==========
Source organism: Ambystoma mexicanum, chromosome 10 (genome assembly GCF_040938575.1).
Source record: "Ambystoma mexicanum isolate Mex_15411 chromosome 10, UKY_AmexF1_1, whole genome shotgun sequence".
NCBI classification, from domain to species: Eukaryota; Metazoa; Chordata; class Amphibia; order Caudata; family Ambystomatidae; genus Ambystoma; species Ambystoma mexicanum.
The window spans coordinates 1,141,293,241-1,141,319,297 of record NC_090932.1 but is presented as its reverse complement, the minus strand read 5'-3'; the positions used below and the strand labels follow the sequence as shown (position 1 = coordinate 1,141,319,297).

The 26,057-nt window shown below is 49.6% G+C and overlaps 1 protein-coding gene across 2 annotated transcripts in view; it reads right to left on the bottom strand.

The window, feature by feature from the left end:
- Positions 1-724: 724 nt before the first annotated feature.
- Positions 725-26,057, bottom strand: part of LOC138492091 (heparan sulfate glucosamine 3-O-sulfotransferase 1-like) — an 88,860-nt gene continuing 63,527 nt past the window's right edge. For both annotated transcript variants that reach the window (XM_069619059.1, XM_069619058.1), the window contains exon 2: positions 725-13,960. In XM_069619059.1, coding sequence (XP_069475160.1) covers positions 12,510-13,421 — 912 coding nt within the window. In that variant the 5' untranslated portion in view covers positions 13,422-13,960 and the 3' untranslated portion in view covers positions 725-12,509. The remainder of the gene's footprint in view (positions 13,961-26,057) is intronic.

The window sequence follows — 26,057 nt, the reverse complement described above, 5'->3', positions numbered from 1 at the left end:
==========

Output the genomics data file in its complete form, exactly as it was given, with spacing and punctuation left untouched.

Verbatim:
Source organism: Ambystoma mexicanum, chromosome 10 (genome assembly GCF_040938575.1).
Source record: "Ambystoma mexicanum isolate Mex_15411 chromosome 10, UKY_AmexF1_1, whole genome shotgun sequence".
NCBI classification, from domain to species: Eukaryota; Metazoa; Chordata; class Amphibia; order Caudata; family Ambystomatidae; genus Ambystoma; species Ambystoma mexicanum.
The window spans coordinates 1,141,293,241-1,141,319,297 of record NC_090932.1 but is presented as its reverse complement, the minus strand read 5'-3'; the positions used below and the strand labels follow the sequence as shown (position 1 = coordinate 1,141,319,297).

The 26,057-nt window shown below is 49.6% G+C and overlaps 1 protein-coding gene across 2 annotated transcripts in view; it reads right to left on the bottom strand.

The window, feature by feature from the left end:
- Positions 1-724: 724 nt before the first annotated feature.
- Positions 725-26,057, bottom strand: part of LOC138492091 (heparan sulfate glucosamine 3-O-sulfotransferase 1-like) — an 88,860-nt gene continuing 63,527 nt past the window's right edge. For both annotated transcript variants that reach the window (XM_069619059.1, XM_069619058.1), the window contains exon 2: positions 725-13,960. In XM_069619059.1, coding sequence (XP_069475160.1) covers positions 12,510-13,421 — 912 coding nt within the window. In that variant the 5' untranslated portion in view covers positions 13,422-13,960 and the 3' untranslated portion in view covers positions 725-12,509. The remainder of the gene's footprint in view (positions 13,961-26,057) is intronic.

The window sequence follows — 26,057 nt, the reverse complement described above, 5'->3', positions numbered from 1 at the left end: